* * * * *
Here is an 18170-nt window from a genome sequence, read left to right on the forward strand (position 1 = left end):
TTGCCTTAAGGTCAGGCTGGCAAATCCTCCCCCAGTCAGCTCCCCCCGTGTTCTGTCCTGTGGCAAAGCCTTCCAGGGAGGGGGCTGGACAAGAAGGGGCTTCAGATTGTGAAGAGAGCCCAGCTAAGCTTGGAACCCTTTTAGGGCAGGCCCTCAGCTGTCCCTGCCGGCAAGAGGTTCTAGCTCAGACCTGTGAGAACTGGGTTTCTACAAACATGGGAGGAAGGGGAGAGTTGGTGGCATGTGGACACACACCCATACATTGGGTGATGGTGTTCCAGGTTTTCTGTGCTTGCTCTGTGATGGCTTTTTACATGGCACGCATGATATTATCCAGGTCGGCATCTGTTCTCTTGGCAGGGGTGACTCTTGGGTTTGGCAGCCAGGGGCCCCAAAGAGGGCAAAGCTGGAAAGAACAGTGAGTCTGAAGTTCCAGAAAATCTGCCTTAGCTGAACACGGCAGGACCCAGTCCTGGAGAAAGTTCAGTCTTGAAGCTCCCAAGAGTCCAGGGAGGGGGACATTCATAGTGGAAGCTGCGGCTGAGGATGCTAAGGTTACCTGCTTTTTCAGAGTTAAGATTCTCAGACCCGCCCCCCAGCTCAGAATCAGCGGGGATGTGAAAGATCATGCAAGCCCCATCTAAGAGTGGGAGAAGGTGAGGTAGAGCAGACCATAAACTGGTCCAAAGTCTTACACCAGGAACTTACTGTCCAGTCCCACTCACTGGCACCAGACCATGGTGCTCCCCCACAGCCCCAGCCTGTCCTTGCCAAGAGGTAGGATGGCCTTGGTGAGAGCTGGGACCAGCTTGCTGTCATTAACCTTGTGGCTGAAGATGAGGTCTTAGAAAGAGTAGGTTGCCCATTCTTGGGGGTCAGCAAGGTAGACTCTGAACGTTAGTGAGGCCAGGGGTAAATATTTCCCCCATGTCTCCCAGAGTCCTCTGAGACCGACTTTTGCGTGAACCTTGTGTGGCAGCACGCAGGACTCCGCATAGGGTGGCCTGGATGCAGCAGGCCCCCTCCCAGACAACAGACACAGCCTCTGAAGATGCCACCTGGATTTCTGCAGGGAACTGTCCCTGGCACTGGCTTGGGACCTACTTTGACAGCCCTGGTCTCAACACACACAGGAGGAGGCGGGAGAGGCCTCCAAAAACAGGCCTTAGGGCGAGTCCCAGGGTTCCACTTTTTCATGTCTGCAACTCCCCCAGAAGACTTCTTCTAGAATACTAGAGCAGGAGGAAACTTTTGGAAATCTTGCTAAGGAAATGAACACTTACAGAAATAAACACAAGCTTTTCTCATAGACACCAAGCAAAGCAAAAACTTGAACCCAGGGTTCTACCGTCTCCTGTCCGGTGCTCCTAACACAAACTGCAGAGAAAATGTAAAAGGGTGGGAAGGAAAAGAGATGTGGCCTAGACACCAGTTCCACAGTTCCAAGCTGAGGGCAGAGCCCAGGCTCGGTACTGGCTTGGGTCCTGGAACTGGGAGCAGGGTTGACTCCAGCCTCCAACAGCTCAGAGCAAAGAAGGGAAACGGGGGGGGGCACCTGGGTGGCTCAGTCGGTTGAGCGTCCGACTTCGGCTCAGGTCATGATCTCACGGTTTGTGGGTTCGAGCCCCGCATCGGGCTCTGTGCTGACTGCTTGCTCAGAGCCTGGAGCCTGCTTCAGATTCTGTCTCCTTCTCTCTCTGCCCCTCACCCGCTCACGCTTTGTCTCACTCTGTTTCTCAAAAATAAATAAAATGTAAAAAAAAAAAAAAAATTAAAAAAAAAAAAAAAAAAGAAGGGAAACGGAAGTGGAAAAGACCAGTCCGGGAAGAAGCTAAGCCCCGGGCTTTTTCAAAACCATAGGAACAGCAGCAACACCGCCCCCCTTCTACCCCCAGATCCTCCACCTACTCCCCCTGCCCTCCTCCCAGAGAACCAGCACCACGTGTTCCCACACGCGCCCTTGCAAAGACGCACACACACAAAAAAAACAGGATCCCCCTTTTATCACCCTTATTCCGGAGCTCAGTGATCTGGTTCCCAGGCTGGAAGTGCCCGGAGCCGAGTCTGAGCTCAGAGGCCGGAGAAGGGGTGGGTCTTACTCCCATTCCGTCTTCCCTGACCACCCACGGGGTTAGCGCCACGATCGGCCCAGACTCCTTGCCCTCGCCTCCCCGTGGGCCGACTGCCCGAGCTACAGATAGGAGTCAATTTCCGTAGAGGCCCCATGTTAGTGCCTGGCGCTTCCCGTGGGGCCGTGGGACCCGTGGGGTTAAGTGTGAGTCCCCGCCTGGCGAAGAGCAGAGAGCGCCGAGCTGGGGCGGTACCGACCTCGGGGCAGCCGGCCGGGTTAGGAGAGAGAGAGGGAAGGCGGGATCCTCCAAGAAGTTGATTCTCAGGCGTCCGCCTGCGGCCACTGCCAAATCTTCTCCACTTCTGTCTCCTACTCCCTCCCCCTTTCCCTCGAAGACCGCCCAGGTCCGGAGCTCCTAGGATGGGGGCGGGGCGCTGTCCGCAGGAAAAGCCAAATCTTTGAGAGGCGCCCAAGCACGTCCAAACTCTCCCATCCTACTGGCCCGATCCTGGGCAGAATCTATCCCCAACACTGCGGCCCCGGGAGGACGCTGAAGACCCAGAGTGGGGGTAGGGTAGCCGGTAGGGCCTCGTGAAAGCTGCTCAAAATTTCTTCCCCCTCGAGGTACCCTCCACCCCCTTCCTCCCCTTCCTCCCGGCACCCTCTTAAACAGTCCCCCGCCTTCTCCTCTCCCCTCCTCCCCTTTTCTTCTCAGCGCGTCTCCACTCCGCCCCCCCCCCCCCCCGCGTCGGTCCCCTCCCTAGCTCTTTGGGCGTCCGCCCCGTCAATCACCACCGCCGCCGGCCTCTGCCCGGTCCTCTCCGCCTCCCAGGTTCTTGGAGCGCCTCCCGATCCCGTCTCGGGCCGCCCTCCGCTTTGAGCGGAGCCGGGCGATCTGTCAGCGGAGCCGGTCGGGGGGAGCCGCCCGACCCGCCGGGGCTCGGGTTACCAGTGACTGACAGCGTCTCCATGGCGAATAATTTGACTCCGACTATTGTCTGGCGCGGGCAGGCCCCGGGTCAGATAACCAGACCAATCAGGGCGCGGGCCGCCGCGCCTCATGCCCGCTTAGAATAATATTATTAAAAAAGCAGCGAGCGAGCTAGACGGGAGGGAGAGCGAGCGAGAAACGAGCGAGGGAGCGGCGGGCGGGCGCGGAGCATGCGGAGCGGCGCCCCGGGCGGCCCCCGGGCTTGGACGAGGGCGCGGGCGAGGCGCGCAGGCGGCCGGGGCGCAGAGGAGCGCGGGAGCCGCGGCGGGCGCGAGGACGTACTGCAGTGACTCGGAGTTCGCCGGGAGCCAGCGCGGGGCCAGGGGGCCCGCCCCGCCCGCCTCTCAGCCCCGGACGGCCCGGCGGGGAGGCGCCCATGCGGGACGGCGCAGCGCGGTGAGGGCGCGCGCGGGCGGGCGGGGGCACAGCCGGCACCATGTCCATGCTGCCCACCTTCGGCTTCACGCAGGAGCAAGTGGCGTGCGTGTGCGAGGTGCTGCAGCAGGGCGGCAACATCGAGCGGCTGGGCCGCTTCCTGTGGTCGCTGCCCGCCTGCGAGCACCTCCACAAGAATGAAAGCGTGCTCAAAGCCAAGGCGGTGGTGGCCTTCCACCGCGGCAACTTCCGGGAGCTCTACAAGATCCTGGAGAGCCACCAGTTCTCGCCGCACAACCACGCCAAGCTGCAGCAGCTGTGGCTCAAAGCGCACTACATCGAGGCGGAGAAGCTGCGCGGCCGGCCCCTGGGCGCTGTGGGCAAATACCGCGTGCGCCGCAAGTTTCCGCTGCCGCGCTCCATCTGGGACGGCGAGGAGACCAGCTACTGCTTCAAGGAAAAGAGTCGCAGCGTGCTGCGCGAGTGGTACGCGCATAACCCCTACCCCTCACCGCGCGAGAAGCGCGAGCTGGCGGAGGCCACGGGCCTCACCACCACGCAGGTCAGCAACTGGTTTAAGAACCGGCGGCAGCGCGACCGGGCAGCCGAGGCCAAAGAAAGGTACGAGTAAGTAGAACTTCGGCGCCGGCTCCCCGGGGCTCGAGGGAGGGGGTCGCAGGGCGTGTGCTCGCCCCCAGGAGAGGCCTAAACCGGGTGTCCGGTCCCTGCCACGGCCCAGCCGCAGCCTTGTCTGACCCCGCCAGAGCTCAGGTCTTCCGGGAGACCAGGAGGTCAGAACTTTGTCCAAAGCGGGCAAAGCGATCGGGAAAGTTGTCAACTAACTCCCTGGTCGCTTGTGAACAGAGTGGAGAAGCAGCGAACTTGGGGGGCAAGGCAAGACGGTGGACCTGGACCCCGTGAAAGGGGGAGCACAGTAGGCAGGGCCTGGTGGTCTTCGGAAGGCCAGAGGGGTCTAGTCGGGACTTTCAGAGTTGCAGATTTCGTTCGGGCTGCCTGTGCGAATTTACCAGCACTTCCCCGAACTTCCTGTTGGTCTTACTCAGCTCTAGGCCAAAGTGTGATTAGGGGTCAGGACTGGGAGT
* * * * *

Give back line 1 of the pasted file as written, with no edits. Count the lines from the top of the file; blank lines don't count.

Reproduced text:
Here is an 18170-nt window from a genome sequence, read left to right on the forward strand (position 1 = left end):